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 Post subject: Drive system questions
PostPosted: Fri Aug 25, 2006 9:58 am 
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Site Rank - Deck Hand

Joined: Fri Aug 25, 2006 9:43 am
Posts: 1
I'm new to this place, so I don't know if I'm in the right forum. My question is: can you use the Hobie Mirage without the drive? and is there a part that you can plug up the hole where the drive mechanism goes. If you anser then thank you.


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 Post subject:
PostPosted: Fri Aug 25, 2006 12:18 pm 
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Site Rank - Old Salt

Joined: Fri Jul 15, 2005 10:43 am
Posts: 779
Location: St. Louis, MO
You are in the wrong forum, but I can still answer your questions.

Yes, you can paddle the Mirage with a kayak paddle. Yes, there is a plug to put in place of the drive. I find the Mirage hard to paddle traditionally as it is a shorter boat and designed for teh thrust to be on it's centerline. It is also hard to use the rudder since your hands are on the paddle.

Check out further down the forum index for the kayak forums. There are many people there who know alot about them.

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Nick

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 Post subject: Paddle?
PostPosted: Fri Aug 25, 2006 2:00 pm 
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Joined: Tue May 27, 2003 12:44 pm
Posts: 9027
Location: Oceanside, California
As Hobie Nick noted, yes you can paddle the Mirage kayaks using the cassette well plug in place of the drive. The drive itself does not have much drag, so you certainly can paddle with it in place if needed.

Not all models are wide and short though. The Hobie Mirage Adventure and new Mirage Revolution are very nice paddle kayaks too. Long and narrow. The Revolution's hull and bottom are very similar to our Paddle model... Quest and that model is highly regarded as a great paddle kayak.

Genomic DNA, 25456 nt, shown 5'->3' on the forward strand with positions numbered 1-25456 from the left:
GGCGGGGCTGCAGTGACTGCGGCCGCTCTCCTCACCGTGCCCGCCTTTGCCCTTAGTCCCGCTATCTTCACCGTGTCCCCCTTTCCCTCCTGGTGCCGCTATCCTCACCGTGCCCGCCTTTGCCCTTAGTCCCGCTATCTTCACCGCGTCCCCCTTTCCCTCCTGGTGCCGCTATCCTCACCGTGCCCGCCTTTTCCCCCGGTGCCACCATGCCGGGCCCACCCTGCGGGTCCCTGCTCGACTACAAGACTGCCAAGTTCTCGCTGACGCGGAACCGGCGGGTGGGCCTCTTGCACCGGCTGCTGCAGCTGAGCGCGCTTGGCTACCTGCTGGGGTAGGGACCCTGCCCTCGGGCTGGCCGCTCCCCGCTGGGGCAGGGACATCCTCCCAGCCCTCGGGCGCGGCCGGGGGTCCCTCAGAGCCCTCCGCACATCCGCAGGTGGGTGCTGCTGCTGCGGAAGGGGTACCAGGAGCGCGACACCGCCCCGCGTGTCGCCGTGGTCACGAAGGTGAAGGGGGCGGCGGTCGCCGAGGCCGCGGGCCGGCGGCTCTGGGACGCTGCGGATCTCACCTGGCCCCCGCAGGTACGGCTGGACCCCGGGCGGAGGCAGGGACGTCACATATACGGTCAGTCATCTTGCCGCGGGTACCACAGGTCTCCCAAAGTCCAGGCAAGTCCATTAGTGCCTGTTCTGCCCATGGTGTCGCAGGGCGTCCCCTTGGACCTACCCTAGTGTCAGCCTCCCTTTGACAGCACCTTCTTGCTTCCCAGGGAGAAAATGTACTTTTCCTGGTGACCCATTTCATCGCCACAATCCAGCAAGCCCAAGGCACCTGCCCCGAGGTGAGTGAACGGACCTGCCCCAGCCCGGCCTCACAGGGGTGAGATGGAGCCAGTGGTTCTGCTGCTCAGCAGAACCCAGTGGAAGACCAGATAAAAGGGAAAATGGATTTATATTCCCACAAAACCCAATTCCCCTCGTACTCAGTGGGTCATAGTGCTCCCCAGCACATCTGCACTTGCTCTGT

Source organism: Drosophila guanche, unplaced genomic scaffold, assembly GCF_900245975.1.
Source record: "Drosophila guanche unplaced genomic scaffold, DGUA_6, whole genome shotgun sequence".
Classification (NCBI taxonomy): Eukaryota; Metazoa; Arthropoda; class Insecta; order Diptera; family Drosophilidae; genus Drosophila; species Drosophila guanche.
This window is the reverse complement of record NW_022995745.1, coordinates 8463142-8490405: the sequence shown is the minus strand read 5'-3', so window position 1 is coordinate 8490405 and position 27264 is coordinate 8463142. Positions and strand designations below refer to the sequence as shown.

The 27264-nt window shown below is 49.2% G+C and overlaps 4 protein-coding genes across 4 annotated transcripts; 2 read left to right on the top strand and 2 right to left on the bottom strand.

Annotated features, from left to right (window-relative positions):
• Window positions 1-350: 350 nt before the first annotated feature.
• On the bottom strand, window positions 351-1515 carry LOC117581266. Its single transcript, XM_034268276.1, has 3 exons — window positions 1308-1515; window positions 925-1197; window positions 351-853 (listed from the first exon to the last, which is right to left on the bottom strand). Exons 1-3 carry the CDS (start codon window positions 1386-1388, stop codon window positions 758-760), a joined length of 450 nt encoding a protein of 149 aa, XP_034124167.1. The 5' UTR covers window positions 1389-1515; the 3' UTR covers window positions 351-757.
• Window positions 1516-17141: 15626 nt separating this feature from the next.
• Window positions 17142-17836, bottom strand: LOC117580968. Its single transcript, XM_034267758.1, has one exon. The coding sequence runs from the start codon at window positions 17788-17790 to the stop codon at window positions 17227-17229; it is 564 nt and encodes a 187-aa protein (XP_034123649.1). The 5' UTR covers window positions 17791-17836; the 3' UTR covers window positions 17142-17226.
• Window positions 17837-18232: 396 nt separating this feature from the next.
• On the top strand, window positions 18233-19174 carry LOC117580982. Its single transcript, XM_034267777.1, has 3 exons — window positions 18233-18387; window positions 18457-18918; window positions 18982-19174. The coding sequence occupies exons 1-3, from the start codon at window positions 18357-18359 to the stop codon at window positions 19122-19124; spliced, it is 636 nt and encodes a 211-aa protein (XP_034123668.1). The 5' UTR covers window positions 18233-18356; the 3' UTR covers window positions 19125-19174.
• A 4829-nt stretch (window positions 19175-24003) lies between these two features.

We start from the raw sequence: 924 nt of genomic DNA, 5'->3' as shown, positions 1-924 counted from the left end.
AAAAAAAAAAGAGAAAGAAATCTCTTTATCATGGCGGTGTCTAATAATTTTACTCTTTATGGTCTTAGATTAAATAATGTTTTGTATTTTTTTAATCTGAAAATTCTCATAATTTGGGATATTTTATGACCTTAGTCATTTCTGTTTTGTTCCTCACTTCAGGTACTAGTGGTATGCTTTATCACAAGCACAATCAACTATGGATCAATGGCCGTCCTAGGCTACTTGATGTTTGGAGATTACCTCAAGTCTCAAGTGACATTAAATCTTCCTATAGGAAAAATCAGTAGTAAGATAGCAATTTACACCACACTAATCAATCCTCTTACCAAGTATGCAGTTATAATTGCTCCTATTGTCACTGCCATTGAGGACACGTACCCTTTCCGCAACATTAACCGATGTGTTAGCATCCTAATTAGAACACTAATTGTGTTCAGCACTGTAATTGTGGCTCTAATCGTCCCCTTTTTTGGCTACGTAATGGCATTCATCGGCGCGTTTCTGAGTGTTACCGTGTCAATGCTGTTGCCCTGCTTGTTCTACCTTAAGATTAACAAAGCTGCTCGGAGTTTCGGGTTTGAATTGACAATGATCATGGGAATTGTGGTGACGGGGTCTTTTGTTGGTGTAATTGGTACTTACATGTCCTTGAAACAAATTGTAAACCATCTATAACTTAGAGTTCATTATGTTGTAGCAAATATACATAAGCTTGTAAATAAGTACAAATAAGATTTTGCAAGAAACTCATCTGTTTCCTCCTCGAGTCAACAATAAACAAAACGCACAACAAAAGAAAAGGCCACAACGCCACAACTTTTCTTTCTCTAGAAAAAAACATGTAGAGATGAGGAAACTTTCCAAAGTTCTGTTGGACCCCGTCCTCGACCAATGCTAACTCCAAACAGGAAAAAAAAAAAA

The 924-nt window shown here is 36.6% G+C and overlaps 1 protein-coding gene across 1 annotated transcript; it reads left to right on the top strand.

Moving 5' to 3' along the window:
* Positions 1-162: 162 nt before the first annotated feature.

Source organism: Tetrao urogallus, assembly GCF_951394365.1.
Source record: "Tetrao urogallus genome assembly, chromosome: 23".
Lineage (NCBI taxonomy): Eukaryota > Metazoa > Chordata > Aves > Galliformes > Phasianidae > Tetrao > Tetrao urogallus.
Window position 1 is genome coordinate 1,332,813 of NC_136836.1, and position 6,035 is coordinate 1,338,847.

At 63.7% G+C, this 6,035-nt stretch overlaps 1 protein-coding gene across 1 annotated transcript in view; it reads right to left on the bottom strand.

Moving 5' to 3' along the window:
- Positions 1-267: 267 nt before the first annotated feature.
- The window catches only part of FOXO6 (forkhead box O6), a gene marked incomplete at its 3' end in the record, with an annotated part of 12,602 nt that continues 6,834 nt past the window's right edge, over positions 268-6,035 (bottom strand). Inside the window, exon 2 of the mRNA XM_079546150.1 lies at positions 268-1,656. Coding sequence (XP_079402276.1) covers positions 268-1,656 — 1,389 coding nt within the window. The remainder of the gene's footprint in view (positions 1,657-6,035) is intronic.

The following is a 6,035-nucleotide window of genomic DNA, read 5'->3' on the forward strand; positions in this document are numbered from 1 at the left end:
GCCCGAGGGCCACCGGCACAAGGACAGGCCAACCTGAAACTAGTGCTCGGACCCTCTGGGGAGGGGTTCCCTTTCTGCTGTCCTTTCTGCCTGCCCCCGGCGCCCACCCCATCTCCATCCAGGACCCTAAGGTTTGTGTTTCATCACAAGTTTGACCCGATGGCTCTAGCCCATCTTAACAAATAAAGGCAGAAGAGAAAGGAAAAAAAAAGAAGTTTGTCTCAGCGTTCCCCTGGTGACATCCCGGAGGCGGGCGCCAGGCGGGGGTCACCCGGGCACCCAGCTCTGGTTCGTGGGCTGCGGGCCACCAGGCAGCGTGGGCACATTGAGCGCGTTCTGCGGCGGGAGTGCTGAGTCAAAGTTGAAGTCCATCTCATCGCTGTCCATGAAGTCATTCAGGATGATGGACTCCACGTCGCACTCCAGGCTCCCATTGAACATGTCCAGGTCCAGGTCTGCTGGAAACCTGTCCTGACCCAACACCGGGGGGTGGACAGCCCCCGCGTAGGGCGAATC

If you have not yet tried the MirageDrive and are unsure about the performance and think you will want to paddle at times...most users will tell you that unless you are looking for an upper body workout, you will not end up paddling much. The drives work so well that we just end up using paddles for tight maneuvers and backing up.

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Hobie Cat USA


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 Post subject:
PostPosted: Fri Aug 25, 2006 5:50 pm 
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Joined: Sat Nov 12, 2005 10:46 pm
Posts: 2408
Location: Escondido
Hi Jason and welcome to the forum.

I wonder if you might have an old Hobie Mirage (now called the Classic) without a plug or a drive. If so, the plugs aren't too expensive.

Even without the plug, you can certainly paddle -- the open hole will not fill your kayak up with water. If you want, you can put a little duct tape on the outside bottom to cover the opening so water doesn't splash in as you paddle. If you do, leave a little gap so the cockpit can drain!

If you have trouble paddling straight with the rudder down, try it with the rudder up; ithe boat will wiggle more but is more correctable with the paddle. Different people have different preferences.

If you have any more questions, you're welcome to post them here. 8)